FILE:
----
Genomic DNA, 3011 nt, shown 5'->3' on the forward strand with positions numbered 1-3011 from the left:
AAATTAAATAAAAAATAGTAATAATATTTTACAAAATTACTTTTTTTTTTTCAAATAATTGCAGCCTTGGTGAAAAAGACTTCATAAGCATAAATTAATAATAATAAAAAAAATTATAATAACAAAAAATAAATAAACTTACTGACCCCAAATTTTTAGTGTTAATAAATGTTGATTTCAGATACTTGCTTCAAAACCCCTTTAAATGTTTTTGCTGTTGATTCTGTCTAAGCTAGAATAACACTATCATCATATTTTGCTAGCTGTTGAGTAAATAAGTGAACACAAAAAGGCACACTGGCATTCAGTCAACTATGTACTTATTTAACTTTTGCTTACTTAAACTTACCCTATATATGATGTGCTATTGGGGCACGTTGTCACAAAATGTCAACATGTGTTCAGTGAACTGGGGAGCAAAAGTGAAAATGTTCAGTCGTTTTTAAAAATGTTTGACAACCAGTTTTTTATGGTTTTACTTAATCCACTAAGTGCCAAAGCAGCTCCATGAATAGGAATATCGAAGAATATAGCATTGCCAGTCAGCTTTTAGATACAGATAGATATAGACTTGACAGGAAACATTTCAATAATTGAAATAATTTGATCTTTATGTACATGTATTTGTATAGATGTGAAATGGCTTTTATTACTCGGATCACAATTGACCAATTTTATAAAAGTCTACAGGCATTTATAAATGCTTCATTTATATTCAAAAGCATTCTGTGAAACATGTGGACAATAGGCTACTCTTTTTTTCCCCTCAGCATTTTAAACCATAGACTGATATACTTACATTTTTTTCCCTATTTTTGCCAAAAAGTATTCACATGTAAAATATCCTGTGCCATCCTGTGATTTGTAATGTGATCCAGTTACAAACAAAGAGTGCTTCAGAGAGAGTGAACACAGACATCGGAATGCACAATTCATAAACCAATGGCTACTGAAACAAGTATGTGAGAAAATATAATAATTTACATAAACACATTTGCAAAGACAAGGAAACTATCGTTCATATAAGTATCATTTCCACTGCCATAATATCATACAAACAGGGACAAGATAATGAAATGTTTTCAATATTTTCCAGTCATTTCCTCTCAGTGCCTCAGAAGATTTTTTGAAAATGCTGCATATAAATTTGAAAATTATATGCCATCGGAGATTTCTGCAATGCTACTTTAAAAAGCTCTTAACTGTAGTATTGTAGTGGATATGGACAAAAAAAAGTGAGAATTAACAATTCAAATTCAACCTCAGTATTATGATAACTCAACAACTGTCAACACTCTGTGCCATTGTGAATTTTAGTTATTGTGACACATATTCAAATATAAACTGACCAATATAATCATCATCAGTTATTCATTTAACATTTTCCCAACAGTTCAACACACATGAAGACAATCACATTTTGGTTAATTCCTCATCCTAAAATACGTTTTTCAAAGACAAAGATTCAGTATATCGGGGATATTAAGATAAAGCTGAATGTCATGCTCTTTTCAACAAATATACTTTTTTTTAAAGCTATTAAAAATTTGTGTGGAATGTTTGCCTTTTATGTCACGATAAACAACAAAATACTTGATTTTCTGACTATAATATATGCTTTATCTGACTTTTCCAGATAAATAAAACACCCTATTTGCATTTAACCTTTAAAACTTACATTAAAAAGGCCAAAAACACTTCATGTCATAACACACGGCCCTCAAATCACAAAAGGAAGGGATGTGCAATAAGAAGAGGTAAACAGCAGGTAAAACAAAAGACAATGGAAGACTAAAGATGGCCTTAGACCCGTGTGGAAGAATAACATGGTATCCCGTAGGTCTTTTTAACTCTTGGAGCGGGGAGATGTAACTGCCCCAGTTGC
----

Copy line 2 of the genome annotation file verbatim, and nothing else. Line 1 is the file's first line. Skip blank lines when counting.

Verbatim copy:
AAATTAAATAAAAAATAGTAATAATATTTTACAAAATTACTTTTTTTTTTTCAAATAATTGCAGCCTTGGTGAAAAAGACTTCATAAGCATAAATTAATAATAATAAAAAAAATTATAATAACAAAAAATAAATAAACTTACTGACCCCAAATTTTTAGTGTTAATAAATGTTGATTTCAGATACTTGCTTCAAAACCCCTTTAAATGTTTTTGCTGTTGATTCTGTCTAAGCTAGAATAACACTATCATCATATTTTGCTAGCTGTTGAGTAAATAAGTGAACACAAAAAGGCACACTGGCATTCAGTCAACTATGTACTTATTTAACTTTTGCTTACTTAAACTTACCCTATATATGATGTGCTATTGGGGCACGTTGTCACAAAATGTCAACATGTGTTCAGTGAACTGGGGAGCAAAAGTGAAAATGTTCAGTCGTTTTTAAAAATGTTTGACAACCAGTTTTTTATGGTTTTACTTAATCCACTAAGTGCCAAAGCAGCTCCATGAATAGGAATATCGAAGAATATAGCATTGCCAGTCAGCTTTTAGATACAGATAGATATAGACTTGACAGGAAACATTTCAATAATTGAAATAATTTGATCTTTATGTACATGTATTTGTATAGATGTGAAATGGCTTTTATTACTCGGATCACAATTGACCAATTTTATAAAAGTCTACAGGCATTTATAAATGCTTCATTTATATTCAAAAGCATTCTGTGAAACATGTGGACAATAGGCTACTCTTTTTTTCCCCTCAGCATTTTAAACCATAGACTGATATACTTACATTTTTTTCCCTATTTTTGCCAAAAAGTATTCACATGTAAAATATCCTGTGCCATCCTGTGATTTGTAATGTGATCCAGTTACAAACAAAGAGTGCTTCAGAGAGAGTGAACACAGACATCGGAATGCACAATTCATAAACCAATGGCTACTGAAACAAGTATGTGAGAAAATATAATAATTTACATAAACACATTTGCAAAGACAAGGAAACTATCGTTCATATAAGTATCATTTCCACTGCCATAATATCATACAAACAGGGACAAGATAATGAAATGTTTTCAATATTTTCCAGTCATTTCCTCTCAGTGCCTCAGAAGATTTTTTGAAAATGCTGCATATAAATTTGAAAATTATATGCCATCGGAGATTTCTGCAATGCTACTTTAAAAAGCTCTTAACTGTAGTATTGTAGTGGATATGGACAAAAAAAAGTGAGAATTAACAATTCAAATTCAACCTCAGTATTATGATAACTCAACAACTGTCAACACTCTGTGCCATTGTGAATTTTAGTTATTGTGACACATATTCAAATATAAACTGACCAATATAATCATCATCAGTTATTCATTTAACATTTTCCCAACAGTTCAACACACATGAAGACAATCACATTTTGGTTAATTCCTCATCCTAAAATACGTTTTTCAAAGACAAAGATTCAGTATATCGGGGATATTAAGATAAAGCTGAATGTCATGCTCTTTTCAACAAATATACTTTTTTTTAAAGCTATTAAAAATTTGTGTGGAATGTTTGCCTTTTATGTCACGATAAACAACAAAATACTTGATTTTCTGACTATAATATATGCTTTATCTGACTTTTCCAGATAAATAAAACACCCTATTTGCATTTAACCTTTAAAACTTACATTAAAAAGGCCAAAAACACTTCATGTCATAACACACGGCCCTCAAATCACAAAAGGAAGGGATGTGCAATAAGAAGAGGTAAACAGCAGGTAAAACAAAAGACAATGGAAGACTAAAGATGGCCTTAGACCCGTGTGGAAGAATAACATGGTATCCCGTAGGTCTTTTTAACTCTTGGAGCGGGGAGATGTAACTGCCCCAGTTGC